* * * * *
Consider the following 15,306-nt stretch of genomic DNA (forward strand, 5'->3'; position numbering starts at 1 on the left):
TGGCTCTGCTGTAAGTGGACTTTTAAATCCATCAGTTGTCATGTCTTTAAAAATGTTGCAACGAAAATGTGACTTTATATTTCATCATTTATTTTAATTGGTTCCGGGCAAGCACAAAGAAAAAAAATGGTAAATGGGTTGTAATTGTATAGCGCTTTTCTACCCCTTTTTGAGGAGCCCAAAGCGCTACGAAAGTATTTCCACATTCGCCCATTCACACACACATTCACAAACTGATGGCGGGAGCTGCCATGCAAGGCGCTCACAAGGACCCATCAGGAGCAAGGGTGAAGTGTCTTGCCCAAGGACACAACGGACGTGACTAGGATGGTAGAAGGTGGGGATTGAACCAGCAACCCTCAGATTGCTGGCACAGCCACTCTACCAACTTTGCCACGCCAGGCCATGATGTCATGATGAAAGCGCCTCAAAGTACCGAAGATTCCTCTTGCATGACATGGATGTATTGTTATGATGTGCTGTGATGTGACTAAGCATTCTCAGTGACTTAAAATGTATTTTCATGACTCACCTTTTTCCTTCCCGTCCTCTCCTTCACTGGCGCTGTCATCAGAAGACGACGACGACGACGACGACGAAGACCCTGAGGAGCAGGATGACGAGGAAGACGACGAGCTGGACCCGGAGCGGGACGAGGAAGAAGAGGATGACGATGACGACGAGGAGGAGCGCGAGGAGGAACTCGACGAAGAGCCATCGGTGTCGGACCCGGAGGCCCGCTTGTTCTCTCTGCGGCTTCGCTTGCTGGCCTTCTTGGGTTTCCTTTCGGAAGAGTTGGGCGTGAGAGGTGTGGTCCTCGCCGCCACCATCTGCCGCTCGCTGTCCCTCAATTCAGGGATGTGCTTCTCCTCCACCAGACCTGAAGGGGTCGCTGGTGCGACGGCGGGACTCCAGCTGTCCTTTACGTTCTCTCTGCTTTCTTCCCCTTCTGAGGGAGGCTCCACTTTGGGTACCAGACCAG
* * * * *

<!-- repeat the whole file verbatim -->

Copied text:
Consider the following 15,306-nt stretch of genomic DNA (forward strand, 5'->3'; position numbering starts at 1 on the left):
TGGCTCTGCTGTAAGTGGACTTTTAAATCCATCAGTTGTCATGTCTTTAAAAATGTTGCAACGAAAATGTGACTTTATATTTCATCATTTATTTTAATTGGTTCCGGGCAAGCACAAAGAAAAAAAATGGTAAATGGGTTGTAATTGTATAGCGCTTTTCTACCCCTTTTTGAGGAGCCCAAAGCGCTACGAAAGTATTTCCACATTCGCCCATTCACACACACATTCACAAACTGATGGCGGGAGCTGCCATGCAAGGCGCTCACAAGGACCCATCAGGAGCAAGGGTGAAGTGTCTTGCCCAAGGACACAACGGACGTGACTAGGATGGTAGAAGGTGGGGATTGAACCAGCAACCCTCAGATTGCTGGCACAGCCACTCTACCAACTTTGCCACGCCAGGCCATGATGTCATGATGAAAGCGCCTCAAAGTACCGAAGATTCCTCTTGCATGACATGGATGTATTGTTATGATGTGCTGTGATGTGACTAAGCATTCTCAGTGACTTAAAATGTATTTTCATGACTCACCTTTTTCCTTCCCGTCCTCTCCTTCACTGGCGCTGTCATCAGAAGACGACGACGACGACGACGACGAAGACCCTGAGGAGCAGGATGACGAGGAAGACGACGAGCTGGACCCGGAGCGGGACGAGGAAGAAGAGGATGACGATGACGACGAGGAGGAGCGCGAGGAGGAACTCGACGAAGAGCCATCGGTGTCGGACCCGGAGGCCCGCTTGTTCTCTCTGCGGCTTCGCTTGCTGGCCTTCTTGGGTTTCCTTTCGGAAGAGTTGGGCGTGAGAGGTGTGGTCCTCGCCGCCACCATCTGCCGCTCGCTGTCCCTCAATTCAGGGATGTGCTTCTCCTCCACCAGACCTGAAGGGGTCGCTGGTGCGACGGCGGGACTCCAGCTGTCCTTTACGTTCTCTCTGCTTTCTTCCCCTTCTGAGGGAGGCTCCACTTTGGGTACCAGACCAG